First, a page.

by Christian Fennell

In the Yukon, I was camped beside the Alaskan Highway, waiting for a ride. RVs would slow, their kids faces pressed to windows, but they wouldn't stop. So, I wrote in my journal, influenced by a heavy intake of a certain Rocky Mountain product, in that I seemed to have described several visits by my past and future self. To start the story off, I thought, well, what if I was there, at the side of the road, in the Yukon, above the tree-line, with all those RVs driving by, and I had just put a bullet in my head.

A Pretty Petty Pantomime
by Jim Ody

Backseat Driver
by Scott Thomas Outlar

Becoming Immortal Again
by Peter Storey

Black Coffee and
Menthol Cigarettes
by Wayne Russell

Fan Girling
by Katie Lewington

by Melissa Rendlen

HalfHeart Hero
by Brían Mannion

In Search Of The Artist
by Anthony Mondal

Lawn Chair Lyric
by JD DeHart

Looking in the Future Mirror
by Andrew Scott

Never Kiss Your Mother Goodbye
by David Curran

Not Another Empty Table
by Emily Vieweg

Remember Remember
by Stephen Mead

The Beauty Of The Mountains
by G David Schwartz

The Drifter
by Michael Lee Johnson

Aging Parents
by Jennifer Hein

I regret that it does not take much to make us regress to our childhood. I hope this incident report will lessen your burden as an aging care giver for your parent. Possibly even make you chuckle,  since this entire story is about small doll clothes that have vanished but no one wanted them to begin with.  ... Oh but wait, they do reappear when the old woman misses them… OH how can that Be?

Muse Abuse
by April H. Center

Muse Abuse is a piece about the internal struggle many writers experience that erodes our own confidence in our writing.

News Worth It?
by Mattie Lennon

How many readers of newspapers have no interest in one or many of the supplements? In my own case I don't have any  interest in sport and I lack the finances to avail of anything in the Financial, Business or Travel section. yet, I have the pay the full price for the newspaper.  Should there be a "Pay-as-you-read facility?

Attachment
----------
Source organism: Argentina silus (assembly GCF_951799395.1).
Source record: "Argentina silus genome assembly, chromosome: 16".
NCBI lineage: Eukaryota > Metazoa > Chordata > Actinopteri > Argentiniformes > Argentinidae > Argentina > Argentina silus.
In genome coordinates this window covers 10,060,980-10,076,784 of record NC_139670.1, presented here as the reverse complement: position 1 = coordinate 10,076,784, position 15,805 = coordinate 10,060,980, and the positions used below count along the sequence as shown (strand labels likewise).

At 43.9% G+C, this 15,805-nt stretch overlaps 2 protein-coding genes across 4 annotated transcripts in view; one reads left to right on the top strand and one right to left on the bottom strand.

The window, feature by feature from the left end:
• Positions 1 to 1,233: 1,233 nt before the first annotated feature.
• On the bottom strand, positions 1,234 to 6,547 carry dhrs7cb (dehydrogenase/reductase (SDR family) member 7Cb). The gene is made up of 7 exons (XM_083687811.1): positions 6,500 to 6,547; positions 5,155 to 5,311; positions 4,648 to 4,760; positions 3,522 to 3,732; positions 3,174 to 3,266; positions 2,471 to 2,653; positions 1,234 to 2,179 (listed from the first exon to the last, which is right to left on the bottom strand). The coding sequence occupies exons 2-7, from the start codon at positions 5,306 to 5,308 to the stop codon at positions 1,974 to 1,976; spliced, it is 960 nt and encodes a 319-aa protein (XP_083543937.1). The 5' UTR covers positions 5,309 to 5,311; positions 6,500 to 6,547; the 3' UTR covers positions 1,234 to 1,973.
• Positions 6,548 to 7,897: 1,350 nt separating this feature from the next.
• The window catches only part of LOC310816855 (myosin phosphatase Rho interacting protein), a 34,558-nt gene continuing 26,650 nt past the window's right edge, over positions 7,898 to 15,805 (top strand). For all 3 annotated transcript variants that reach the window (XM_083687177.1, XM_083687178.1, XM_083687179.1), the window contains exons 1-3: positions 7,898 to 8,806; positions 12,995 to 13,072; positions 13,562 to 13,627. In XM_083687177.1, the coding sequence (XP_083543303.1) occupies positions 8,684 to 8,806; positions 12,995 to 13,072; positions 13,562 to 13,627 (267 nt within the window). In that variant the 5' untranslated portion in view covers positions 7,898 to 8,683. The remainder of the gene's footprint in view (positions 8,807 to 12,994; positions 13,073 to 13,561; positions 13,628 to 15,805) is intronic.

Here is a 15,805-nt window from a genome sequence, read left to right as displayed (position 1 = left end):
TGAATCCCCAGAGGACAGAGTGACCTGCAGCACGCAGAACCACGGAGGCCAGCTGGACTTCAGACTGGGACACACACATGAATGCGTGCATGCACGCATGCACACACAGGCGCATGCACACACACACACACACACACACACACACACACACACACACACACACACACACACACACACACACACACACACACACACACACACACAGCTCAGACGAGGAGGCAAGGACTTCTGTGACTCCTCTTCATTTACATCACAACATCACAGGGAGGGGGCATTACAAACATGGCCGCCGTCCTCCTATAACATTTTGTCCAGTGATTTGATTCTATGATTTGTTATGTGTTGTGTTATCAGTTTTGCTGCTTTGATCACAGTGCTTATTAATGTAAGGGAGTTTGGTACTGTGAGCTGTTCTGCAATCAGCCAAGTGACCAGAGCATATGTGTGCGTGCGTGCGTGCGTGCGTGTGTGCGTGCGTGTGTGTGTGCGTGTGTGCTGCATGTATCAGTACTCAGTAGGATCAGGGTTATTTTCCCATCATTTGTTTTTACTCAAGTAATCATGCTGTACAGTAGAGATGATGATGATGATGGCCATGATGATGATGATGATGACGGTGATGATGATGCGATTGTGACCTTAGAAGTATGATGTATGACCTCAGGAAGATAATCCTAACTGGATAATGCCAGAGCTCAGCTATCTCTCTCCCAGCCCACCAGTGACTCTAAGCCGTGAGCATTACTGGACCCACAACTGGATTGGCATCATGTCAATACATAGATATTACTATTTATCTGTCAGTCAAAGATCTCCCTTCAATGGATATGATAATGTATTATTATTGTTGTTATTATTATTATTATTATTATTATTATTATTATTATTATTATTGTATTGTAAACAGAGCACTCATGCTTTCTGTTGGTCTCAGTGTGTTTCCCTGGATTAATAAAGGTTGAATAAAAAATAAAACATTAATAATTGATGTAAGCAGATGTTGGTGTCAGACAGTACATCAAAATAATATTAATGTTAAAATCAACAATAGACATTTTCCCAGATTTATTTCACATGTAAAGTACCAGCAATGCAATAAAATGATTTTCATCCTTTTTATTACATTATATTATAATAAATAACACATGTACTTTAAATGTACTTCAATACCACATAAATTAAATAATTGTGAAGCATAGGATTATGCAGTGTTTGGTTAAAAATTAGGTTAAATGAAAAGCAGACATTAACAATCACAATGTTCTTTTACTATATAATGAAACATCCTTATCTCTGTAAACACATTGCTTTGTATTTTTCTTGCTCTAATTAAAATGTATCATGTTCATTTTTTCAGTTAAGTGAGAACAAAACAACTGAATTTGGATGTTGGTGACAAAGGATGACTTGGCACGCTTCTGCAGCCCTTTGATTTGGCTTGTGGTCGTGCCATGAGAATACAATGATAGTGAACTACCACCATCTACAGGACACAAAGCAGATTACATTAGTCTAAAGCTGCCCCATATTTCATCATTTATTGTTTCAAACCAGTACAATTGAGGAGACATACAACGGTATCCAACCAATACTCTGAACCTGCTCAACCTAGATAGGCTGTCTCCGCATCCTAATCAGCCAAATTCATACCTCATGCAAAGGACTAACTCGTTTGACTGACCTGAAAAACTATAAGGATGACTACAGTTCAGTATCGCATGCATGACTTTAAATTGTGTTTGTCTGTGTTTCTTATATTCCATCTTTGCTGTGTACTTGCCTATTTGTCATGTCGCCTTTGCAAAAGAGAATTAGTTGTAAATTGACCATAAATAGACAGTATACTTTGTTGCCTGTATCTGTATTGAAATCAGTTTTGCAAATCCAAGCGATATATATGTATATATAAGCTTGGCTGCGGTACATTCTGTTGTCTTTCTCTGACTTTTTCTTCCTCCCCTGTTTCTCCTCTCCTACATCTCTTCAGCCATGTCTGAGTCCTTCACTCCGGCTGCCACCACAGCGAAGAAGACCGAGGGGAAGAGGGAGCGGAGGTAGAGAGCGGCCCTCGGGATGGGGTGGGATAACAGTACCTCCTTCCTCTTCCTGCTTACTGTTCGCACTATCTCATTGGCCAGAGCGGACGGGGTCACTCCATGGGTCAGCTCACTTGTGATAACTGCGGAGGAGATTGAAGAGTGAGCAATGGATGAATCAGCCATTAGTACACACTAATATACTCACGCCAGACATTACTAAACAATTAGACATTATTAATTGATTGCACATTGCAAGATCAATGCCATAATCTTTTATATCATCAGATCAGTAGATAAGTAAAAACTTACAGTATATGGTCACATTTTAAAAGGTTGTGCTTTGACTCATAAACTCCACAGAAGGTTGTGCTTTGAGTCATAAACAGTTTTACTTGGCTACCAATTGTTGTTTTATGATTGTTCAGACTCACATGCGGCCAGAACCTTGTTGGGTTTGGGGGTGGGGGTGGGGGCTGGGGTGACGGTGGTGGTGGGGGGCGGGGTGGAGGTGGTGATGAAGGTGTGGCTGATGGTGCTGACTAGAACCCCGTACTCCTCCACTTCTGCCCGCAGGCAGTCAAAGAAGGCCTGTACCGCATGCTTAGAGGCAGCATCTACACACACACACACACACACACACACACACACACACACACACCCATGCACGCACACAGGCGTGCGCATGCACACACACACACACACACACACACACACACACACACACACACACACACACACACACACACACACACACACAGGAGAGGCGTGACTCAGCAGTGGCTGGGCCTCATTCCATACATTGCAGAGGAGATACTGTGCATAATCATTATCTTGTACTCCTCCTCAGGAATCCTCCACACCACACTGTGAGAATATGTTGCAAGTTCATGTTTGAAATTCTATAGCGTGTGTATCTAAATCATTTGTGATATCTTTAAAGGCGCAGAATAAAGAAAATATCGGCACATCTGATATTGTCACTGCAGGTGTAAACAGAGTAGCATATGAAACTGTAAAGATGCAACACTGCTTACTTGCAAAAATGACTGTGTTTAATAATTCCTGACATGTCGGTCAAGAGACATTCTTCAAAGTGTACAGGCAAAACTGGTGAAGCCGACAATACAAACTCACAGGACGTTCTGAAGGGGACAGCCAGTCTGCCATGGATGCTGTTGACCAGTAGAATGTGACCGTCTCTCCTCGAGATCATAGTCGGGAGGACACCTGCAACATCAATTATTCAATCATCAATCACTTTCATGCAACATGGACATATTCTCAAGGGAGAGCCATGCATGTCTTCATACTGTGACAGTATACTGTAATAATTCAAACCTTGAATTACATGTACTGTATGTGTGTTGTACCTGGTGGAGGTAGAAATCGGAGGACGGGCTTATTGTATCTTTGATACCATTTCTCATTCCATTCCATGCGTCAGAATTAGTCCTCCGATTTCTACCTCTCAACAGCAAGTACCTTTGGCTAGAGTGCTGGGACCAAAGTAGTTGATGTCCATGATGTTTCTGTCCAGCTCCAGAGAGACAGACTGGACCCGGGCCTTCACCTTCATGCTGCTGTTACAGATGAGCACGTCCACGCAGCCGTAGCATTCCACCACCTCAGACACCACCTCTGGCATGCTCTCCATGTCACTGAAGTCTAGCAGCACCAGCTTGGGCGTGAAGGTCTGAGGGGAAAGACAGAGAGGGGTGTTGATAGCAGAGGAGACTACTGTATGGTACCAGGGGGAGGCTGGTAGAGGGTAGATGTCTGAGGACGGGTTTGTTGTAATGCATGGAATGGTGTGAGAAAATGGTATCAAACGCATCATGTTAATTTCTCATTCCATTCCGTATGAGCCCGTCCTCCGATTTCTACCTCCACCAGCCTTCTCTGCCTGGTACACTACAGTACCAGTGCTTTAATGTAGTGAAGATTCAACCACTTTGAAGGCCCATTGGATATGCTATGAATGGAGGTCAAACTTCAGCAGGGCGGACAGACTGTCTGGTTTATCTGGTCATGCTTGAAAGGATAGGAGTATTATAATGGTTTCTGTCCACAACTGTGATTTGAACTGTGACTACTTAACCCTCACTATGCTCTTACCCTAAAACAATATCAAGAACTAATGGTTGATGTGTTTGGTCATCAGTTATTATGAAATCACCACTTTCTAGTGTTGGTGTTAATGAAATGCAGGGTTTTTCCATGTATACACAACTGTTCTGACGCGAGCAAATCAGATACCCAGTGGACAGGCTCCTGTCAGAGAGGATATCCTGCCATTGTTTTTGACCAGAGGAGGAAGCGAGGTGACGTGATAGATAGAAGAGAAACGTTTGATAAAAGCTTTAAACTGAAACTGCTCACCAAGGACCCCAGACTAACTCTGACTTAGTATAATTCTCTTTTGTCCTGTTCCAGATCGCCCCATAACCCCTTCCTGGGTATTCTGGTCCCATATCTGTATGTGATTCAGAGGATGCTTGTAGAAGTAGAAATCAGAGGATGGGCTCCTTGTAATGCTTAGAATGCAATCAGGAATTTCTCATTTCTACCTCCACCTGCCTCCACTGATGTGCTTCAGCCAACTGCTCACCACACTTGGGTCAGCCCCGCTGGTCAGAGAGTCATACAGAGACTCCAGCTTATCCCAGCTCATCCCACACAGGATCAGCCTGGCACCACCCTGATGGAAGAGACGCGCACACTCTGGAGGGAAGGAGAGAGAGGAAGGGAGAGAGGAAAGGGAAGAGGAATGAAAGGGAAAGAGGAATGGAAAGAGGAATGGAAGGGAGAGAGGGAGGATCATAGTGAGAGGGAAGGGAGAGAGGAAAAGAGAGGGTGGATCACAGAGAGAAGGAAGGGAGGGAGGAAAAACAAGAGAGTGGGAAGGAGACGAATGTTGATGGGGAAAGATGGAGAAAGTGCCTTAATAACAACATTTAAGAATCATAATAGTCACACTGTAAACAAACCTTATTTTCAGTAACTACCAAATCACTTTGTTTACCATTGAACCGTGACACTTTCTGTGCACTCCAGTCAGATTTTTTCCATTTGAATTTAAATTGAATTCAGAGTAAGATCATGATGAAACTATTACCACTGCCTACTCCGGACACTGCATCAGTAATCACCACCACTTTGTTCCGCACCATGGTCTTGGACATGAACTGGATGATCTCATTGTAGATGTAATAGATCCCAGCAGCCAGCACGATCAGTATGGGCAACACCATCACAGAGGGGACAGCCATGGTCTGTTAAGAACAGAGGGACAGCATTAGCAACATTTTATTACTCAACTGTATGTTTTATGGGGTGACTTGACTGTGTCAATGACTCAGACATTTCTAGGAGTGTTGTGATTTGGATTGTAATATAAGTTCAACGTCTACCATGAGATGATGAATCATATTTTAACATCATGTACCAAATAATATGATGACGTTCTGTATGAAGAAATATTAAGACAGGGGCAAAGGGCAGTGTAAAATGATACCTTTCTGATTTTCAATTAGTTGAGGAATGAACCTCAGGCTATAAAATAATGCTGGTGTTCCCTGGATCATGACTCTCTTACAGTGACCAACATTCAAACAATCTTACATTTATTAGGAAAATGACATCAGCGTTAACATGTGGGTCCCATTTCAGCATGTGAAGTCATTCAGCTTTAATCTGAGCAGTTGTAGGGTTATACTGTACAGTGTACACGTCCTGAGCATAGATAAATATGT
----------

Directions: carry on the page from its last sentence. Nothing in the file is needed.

Sex and the
Catholic Church
by Brian Judge

This concerns the present Pope Francis, and his rise through the Catholic Church in Argentina with all its twists and turns. Also, how his attitudes altered through the years and his very different appearance compared to previous Popes.

Between the Sheets

This month, Ditch & Weeb review
The Martian
by Andy Weir

Do I Flaunt My Fat,
or Jump Off a Bridge?
by A. R. Alan
Goodreads review by Fran Lewis

Kim Anetsberger: I am the Colors
Click on the image to the left to visit Cracked Rib - Rib's little neck of the woods here on WritingRaw. Discover her unique stream of conscious thoughts, helpful Rib Tips about anything and everything, and Words From Rib - her poetry.
Sarah Black and Blue
By A. R. Alan

     "Again," she screamed. Her shrill voice pierced the tiny bedroom, making Sarah's delicate, six-year-old body shake from head to toe. "Do it again," the disheveled woman shouted, louder than the last time.
     Tears slipped down Sarah's hot cheeks. She turned slightly to look at her mother, her big brown eyes dark against her chalk-white face. "I tried, mommy," she said in a wobbly, low voice. She lowered her eyes before the woman and held her breath, waiting for the worst.
     "You tried?" the voice mocked. "You tried?"
     The hot tip of a burning cigarette was suddenly jabbed onto Sarah's arm. Sarah whimpered and grabbed onto her burnt flesh.  A sob broke lose, and her body stiffened.  
     "Please, mommy, I'll fix it," Sarah pleaded, frantically trying to pull the bedcover straight. But before she could smooth the faded blue comforter, her hair was yanked, and she was dragged across the room and then thrown into a small closet.
     Sarah edged herself into a dark corner and curled her body into a tight ball.  Her mother stood there, breathing hard, waiting for an excuse to pull her out of the closet. It had happened often. The beatings with the hairbrush - the burning-hot tubs where her skin was rubbed raw and her scabs torn off - her flesh left bleeding. Sarah willed herself not to cry. Not to utter a sound. Not to move an inch.   
     "You're a bad girl!" her mother screamed. "I'm warning you Sarah; I'll give you away like your other mommy did if you don't listen to me! Do you hear me?"
     Sarah didn't answer. She never answered back. She was too terrified.